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Thread: quick key change question

  1. #1

    Default quick key change question

    Hi,

    Probably a pretty basic question but I searched online and couldn't find info on shifting the melody like this (only changing chord keys).

    If I'm playing a melody in the key of A (like Bill Cheatham) and I shift everything up one to lower pitched strings (normally starting on the D string like here) and instead I start on the G string with the same fingerings, am I now playing in the key of D and am basically moving up a fourth and rotating counter-clockwise one on the Circle of Fifths?

    Same if I do that with Red Haired Boy in D (like here) and am now playing in G?

    If I took a song like Turkey in the Straw in G (like here) and shifted it down one to higher pitched strings, am I moving to the key of D, up a fifth and rotating clockwise one on the Circle of Fifths?

    Is there any trick to shifting it to something like the key of C whose root doesn't align with an open string? Or shifting to FFCP closed position scales?

    Thanks.

  2. #2
    Innocent Bystander JeffD's Avatar
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    Default Re: quick key change question

    FFcP is one real good way to learn to play any tune in all keys. Its excellent.
    Indulge responsibly!

    The entire staff
    funny....

  3. #3

    Default Re: quick key change question

    Instead of using closed positions take a tune you know really well and figure out C in the open position, then you know F and Bb. If you know something in G from the 5th fret D string then you know it in C (if you know open G then figure it out from the 5th fret G).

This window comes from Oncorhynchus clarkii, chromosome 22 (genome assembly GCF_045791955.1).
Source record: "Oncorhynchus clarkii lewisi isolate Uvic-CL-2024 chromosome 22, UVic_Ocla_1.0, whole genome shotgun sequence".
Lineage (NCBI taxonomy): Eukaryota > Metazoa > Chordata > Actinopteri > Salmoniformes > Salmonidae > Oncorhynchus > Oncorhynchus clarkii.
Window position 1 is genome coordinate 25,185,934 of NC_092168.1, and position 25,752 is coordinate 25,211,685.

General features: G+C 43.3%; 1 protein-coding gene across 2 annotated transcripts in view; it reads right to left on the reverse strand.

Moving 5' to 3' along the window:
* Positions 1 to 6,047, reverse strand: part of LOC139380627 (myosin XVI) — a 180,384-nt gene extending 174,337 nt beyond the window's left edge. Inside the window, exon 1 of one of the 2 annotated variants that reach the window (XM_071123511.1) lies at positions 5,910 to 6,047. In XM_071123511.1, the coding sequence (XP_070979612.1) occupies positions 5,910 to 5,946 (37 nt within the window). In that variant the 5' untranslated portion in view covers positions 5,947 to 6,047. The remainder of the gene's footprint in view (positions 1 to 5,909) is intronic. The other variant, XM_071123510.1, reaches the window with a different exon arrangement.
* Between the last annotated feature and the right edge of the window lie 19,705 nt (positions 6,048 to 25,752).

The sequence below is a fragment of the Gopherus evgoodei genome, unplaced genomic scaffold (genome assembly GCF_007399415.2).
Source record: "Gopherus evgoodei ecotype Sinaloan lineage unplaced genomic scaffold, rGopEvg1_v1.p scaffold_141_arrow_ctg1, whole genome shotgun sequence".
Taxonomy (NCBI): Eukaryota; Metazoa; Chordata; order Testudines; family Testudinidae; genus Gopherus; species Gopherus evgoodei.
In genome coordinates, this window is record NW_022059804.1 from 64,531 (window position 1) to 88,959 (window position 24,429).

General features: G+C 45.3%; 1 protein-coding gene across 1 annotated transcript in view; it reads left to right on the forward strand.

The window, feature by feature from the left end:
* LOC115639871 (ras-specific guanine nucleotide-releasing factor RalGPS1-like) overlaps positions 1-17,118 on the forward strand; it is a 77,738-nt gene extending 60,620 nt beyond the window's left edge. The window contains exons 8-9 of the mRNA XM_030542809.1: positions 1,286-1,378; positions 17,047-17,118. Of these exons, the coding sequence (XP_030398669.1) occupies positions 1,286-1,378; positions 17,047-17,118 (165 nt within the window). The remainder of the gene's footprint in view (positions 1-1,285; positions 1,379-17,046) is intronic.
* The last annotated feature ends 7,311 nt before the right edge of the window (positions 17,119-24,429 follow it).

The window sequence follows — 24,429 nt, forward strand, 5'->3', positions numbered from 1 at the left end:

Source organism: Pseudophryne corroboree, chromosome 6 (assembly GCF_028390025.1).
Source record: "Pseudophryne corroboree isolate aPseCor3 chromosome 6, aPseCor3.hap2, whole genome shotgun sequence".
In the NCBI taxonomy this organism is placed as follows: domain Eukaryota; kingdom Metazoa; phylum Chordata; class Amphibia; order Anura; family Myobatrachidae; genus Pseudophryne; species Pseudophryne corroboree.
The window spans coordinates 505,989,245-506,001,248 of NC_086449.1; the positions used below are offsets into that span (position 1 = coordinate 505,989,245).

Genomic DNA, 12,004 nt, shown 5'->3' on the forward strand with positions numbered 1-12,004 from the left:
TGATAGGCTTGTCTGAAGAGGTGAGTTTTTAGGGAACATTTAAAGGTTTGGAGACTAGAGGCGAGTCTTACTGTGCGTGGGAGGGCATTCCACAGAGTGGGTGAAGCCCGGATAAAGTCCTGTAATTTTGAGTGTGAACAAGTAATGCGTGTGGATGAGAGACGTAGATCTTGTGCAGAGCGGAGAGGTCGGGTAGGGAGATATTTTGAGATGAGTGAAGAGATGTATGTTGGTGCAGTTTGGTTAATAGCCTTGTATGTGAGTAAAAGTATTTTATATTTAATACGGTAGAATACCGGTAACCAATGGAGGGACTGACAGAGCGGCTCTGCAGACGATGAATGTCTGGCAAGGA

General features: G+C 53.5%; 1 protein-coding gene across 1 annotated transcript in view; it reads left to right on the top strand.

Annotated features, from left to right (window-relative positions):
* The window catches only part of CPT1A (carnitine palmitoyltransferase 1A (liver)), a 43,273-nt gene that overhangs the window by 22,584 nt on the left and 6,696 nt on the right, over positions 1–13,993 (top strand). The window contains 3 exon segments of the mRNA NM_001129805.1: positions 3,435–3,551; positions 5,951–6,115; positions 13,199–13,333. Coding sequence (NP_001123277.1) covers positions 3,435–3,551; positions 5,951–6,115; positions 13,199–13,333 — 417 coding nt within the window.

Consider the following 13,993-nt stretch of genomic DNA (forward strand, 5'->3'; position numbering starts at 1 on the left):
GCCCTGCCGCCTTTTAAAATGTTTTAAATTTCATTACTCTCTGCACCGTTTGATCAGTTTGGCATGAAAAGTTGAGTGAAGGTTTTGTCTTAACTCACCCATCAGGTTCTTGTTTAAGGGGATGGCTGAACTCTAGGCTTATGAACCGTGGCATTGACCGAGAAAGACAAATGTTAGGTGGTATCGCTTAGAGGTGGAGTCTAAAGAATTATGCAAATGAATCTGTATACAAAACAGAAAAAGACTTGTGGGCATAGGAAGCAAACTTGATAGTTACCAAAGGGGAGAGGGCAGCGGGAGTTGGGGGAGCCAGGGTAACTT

The first couple times it might take you a bit but you’ll be much more proficient on switching keys and able to make use of open strings.

    The first few measures of Turkey in the Straw are a similar melody to Dixie Hoedown which is in D so use similar tunes to help you out as you go along. Whatever works for you, have fun!
    Northfield F5M #268, AT02 #7

  4. #4

    Default Re: quick key change question

    There is a trick that will take you half way to FFcP.

    You practice Bill Cheatham as you would normally do with the same FRETS at the open position, EXCEPT that you don’t use your first, index finger at all. You’ll now see that you have to use your middle finger for fret 2 and ring for fret 4 and your pinky if the tab says 5th fret.

    Once you can feel the tune like that you move your whole hand up two frets, and this time the index finger is used on the second fret, middle on the fourth, ring finger on the 6th and pinky on the 7th. Now you are playing Bill Cheatham in B.

    Move the whole hand up three more frets and the tune is in D.
    In FFcP this is called ‘first finger FFcP’.
    You’ll find that quite often your first finger will play the root note of the key with your pinky playing the root 1 octave above which will be five frets up and one string towards the ground, but it depends on the tune.
    Have fun.

  5. #5
    Registered User Ky Slim's Avatar
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    Default Re: quick key change question

    These are great questions.

    If I'm playing a melody in the key of A (like Bill Cheatham) and I shift everything up one to lower pitched strings (normally starting on the D string like here) and instead I start on the G string with the same fingerings, am I now playing in the key of D and am basically moving up a fourth and rotating counter-clockwise one on the Circle of Fifths?
    Yes, if you start Bill Cheatham on the 2nd fret of the G string you will be playing it in D.

    Same if I do that with Red Haired Boy in D (like here) and am now playing in G?